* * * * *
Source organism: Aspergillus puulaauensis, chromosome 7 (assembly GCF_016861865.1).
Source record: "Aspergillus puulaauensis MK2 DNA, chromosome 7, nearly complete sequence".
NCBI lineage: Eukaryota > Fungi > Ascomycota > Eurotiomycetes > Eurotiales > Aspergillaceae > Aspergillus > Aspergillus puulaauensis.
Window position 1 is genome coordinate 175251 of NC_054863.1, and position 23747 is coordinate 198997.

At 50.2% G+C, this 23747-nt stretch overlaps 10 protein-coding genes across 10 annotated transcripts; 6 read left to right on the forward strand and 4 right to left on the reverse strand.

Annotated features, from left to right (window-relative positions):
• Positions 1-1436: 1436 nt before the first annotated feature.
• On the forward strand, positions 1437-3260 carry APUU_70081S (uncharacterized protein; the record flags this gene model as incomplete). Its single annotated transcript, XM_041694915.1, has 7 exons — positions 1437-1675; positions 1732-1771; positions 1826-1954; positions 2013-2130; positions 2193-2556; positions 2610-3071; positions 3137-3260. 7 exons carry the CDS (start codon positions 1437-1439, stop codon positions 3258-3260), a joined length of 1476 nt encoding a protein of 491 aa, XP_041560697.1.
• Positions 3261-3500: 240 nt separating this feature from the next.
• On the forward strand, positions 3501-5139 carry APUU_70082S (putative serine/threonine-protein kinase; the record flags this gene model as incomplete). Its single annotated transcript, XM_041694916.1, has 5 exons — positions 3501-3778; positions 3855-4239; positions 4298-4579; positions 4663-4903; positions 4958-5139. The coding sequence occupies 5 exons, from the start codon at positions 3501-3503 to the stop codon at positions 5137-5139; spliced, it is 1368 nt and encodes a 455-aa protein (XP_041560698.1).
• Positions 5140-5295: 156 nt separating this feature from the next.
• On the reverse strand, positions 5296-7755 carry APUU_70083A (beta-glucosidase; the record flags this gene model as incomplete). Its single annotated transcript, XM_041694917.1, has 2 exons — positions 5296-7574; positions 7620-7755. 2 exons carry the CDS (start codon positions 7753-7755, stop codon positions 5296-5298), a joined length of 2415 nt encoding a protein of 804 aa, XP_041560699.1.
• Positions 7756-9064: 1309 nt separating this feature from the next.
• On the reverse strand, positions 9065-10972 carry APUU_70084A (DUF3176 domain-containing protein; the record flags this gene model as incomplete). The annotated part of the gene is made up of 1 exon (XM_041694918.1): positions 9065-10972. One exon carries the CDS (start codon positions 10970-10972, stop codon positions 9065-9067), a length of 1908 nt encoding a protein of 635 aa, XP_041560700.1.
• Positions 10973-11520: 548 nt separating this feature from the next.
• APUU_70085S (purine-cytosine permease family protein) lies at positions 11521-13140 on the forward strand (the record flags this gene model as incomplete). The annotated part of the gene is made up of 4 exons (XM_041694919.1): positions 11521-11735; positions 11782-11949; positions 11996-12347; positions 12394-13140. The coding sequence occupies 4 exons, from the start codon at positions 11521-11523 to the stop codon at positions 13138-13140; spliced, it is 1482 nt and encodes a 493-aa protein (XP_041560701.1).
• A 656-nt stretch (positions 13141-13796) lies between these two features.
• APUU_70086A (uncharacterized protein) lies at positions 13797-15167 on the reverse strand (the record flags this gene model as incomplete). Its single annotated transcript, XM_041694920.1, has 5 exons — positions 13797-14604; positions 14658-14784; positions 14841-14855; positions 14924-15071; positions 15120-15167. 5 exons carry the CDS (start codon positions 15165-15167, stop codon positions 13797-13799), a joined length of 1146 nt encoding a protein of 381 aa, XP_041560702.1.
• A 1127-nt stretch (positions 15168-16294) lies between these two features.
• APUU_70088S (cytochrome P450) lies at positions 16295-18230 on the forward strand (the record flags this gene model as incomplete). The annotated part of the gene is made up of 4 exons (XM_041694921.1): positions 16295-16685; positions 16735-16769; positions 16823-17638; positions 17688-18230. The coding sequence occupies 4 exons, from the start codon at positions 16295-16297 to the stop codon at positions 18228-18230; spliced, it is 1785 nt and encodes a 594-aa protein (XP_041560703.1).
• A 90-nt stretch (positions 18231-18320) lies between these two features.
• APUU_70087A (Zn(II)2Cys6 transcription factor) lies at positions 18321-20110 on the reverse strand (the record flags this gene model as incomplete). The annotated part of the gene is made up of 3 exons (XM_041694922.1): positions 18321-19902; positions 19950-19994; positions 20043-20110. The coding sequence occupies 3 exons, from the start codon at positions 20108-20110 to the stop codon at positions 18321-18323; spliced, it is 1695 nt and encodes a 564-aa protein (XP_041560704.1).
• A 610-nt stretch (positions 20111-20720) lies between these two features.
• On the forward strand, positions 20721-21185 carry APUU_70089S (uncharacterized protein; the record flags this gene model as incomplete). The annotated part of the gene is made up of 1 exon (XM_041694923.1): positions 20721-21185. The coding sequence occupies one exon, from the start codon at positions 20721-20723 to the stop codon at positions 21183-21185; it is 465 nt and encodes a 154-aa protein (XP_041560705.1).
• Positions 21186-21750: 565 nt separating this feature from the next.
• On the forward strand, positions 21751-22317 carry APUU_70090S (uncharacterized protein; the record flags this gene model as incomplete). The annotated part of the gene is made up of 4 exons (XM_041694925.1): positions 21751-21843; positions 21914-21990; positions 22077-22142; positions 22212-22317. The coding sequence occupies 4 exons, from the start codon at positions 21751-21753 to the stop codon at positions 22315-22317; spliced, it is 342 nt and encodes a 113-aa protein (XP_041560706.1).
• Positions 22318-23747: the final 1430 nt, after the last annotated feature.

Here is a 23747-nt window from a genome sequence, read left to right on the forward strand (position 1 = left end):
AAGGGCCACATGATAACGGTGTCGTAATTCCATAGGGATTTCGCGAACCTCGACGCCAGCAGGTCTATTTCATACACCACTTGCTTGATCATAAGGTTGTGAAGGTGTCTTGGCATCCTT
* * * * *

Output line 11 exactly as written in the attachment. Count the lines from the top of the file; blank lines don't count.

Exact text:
• Positions 5140-5295: 156 nt separating this feature from the next.